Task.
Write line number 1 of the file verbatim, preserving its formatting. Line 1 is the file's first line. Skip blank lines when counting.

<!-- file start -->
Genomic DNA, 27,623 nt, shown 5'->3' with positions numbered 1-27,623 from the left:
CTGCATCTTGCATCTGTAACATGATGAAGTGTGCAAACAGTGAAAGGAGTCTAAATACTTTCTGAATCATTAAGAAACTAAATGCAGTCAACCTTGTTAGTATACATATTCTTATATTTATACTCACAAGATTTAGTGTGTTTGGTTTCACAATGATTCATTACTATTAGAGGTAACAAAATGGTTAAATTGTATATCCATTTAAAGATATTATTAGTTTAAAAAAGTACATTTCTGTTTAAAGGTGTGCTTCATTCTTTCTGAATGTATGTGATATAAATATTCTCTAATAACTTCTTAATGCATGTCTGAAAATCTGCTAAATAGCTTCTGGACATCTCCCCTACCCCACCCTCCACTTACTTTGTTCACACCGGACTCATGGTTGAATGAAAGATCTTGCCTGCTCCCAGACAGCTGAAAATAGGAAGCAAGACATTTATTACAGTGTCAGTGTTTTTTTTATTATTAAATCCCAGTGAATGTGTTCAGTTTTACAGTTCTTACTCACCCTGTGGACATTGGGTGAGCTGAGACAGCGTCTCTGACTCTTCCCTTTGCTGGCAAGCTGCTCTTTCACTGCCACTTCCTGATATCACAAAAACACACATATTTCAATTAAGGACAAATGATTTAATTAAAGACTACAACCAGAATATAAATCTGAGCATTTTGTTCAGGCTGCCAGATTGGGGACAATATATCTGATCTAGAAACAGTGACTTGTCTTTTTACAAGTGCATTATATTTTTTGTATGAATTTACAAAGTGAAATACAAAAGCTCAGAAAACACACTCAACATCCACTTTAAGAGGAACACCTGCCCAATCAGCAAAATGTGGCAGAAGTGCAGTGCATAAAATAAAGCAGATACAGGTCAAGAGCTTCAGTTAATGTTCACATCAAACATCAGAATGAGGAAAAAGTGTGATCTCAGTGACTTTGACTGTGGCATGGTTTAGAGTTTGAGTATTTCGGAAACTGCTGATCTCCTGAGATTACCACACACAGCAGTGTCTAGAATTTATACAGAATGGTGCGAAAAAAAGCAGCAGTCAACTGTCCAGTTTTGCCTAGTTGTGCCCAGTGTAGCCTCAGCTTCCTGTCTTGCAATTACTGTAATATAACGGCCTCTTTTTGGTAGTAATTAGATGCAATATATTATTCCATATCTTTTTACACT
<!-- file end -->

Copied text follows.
Genomic DNA, 27,623 nt, shown 5'->3' with positions numbered 1-27,623 from the left: